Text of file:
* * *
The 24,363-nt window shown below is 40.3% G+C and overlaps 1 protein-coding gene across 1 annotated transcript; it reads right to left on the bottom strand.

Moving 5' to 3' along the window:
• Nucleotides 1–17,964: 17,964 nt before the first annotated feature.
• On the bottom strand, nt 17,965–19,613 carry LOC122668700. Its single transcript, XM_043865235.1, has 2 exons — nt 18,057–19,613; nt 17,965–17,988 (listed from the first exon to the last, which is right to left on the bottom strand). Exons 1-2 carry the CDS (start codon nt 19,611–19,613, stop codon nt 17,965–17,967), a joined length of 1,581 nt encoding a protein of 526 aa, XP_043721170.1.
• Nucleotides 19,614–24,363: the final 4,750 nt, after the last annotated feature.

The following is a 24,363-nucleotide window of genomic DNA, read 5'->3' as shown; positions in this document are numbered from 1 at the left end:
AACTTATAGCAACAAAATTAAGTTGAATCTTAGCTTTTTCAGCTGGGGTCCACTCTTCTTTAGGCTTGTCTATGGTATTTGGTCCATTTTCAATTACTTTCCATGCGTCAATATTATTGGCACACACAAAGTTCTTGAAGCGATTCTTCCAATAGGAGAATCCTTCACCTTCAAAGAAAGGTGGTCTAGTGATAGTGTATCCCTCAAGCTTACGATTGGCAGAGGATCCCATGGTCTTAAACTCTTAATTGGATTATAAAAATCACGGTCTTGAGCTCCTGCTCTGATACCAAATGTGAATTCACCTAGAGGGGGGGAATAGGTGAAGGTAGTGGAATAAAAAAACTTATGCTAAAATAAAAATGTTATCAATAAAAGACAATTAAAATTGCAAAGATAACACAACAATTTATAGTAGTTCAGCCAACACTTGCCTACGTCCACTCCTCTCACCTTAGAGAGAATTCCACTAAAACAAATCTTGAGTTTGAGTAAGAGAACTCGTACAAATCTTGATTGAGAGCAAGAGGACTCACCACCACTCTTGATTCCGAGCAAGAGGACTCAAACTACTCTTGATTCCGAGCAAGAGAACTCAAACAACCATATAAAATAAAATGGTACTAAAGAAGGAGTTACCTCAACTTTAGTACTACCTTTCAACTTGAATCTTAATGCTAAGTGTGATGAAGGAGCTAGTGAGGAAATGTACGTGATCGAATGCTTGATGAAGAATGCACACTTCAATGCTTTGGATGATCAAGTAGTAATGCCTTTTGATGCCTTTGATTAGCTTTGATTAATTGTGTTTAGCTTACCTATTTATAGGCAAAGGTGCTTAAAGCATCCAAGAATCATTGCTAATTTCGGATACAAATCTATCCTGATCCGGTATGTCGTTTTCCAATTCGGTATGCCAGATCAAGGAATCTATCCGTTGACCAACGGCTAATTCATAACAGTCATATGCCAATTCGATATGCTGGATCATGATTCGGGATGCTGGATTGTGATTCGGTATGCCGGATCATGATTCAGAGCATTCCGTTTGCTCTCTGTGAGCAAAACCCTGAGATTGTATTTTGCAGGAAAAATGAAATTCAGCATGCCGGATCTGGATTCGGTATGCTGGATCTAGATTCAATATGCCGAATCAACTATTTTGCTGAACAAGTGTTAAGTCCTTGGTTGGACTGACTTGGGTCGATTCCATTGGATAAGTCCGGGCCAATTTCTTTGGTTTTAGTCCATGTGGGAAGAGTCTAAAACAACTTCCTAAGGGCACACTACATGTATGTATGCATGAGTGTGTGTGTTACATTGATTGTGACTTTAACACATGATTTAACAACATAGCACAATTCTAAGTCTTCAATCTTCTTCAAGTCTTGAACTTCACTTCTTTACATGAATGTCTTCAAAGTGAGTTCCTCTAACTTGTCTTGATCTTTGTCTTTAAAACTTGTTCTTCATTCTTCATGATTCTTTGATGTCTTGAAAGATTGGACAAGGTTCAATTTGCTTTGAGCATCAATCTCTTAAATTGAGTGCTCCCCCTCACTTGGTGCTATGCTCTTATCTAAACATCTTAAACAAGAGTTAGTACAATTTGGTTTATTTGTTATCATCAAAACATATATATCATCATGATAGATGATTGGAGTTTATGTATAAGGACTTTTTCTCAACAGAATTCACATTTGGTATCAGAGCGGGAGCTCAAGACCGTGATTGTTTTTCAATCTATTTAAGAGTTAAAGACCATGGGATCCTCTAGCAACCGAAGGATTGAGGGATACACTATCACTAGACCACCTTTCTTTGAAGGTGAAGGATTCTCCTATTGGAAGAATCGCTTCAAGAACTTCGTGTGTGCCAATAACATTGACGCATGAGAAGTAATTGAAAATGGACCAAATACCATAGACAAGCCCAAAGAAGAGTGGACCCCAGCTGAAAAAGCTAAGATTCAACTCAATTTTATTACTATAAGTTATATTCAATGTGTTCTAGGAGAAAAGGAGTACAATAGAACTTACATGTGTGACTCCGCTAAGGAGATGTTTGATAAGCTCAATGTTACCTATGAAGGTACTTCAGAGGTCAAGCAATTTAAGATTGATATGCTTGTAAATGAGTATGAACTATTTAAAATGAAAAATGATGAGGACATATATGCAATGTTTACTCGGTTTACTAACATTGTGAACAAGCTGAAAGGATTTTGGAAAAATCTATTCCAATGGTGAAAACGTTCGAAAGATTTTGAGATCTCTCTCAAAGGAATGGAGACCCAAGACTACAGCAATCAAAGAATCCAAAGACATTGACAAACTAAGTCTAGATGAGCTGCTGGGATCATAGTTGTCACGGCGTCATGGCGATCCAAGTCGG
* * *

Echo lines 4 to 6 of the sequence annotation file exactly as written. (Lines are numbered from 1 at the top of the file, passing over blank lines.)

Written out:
• On the bottom strand, nt 17,965–19,613 carry LOC122668700. Its single transcript, XM_043865235.1, has 2 exons — nt 18,057–19,613; nt 17,965–17,988 (listed from the first exon to the last, which is right to left on the bottom strand). Exons 1-2 carry the CDS (start codon nt 19,611–19,613, stop codon nt 17,965–17,967), a joined length of 1,581 nt encoding a protein of 526 aa, XP_043721170.1.
• Nucleotides 19,614–24,363: the final 4,750 nt, after the last annotated feature.

The following is a 24,363-nucleotide window of genomic DNA, read 5'->3' as shown; positions in this document are numbered from 1 at the left end: